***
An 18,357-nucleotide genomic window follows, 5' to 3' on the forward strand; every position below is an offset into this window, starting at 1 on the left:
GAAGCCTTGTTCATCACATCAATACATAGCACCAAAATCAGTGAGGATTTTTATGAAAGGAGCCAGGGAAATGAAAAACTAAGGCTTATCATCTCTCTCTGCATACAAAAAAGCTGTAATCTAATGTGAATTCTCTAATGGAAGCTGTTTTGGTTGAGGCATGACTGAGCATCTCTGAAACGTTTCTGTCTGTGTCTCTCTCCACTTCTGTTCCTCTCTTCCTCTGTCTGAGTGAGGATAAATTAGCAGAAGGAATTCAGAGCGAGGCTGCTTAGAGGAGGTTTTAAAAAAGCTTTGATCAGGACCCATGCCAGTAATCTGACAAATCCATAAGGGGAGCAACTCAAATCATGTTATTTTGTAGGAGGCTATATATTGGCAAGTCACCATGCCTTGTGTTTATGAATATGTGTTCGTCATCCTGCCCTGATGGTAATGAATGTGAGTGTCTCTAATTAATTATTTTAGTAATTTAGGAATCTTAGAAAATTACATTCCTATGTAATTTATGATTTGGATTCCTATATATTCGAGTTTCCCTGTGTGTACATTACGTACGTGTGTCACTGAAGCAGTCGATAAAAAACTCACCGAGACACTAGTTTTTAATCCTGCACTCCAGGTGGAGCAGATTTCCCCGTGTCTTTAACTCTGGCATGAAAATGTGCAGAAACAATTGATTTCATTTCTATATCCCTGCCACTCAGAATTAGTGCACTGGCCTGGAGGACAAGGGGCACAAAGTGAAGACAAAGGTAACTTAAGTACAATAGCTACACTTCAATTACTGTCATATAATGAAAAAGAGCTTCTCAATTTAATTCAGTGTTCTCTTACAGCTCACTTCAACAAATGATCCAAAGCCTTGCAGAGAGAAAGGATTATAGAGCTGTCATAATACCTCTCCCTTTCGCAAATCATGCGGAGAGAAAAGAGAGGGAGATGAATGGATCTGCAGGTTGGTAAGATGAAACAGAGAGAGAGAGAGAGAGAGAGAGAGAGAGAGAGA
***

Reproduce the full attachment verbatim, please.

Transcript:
An 18,357-nucleotide genomic window follows, 5' to 3' on the forward strand; every position below is an offset into this window, starting at 1 on the left:
GAAGCCTTGTTCATCACATCAATACATAGCACCAAAATCAGTGAGGATTTTTATGAAAGGAGCCAGGGAAATGAAAAACTAAGGCTTATCATCTCTCTCTGCATACAAAAAAGCTGTAATCTAATGTGAATTCTCTAATGGAAGCTGTTTTGGTTGAGGCATGACTGAGCATCTCTGAAACGTTTCTGTCTGTGTCTCTCTCCACTTCTGTTCCTCTCTTCCTCTGTCTGAGTGAGGATAAATTAGCAGAAGGAATTCAGAGCGAGGCTGCTTAGAGGAGGTTTTAAAAAAGCTTTGATCAGGACCCATGCCAGTAATCTGACAAATCCATAAGGGGAGCAACTCAAATCATGTTATTTTGTAGGAGGCTATATATTGGCAAGTCACCATGCCTTGTGTTTATGAATATGTGTTCGTCATCCTGCCCTGATGGTAATGAATGTGAGTGTCTCTAATTAATTATTTTAGTAATTTAGGAATCTTAGAAAATTACATTCCTATGTAATTTATGATTTGGATTCCTATATATTCGAGTTTCCCTGTGTGTACATTACGTACGTGTGTCACTGAAGCAGTCGATAAAAAACTCACCGAGACACTAGTTTTTAATCCTGCACTCCAGGTGGAGCAGATTTCCCCGTGTCTTTAACTCTGGCATGAAAATGTGCAGAAACAATTGATTTCATTTCTATATCCCTGCCACTCAGAATTAGTGCACTGGCCTGGAGGACAAGGGGCACAAAGTGAAGACAAAGGTAACTTAAGTACAATAGCTACACTTCAATTACTGTCATATAATGAAAAAGAGCTTCTCAATTTAATTCAGTGTTCTCTTACAGCTCACTTCAACAAATGATCCAAAGCCTTGCAGAGAGAAAGGATTATAGAGCTGTCATAATACCTCTCCCTTTCGCAAATCATGCGGAGAGAAAAGAGAGGGAGATGAATGGATCTGCAGGTTGGTAAGATGAAACAGAGAGAGAGAGAGAGAGAGAGAGAGAGAGAGAGA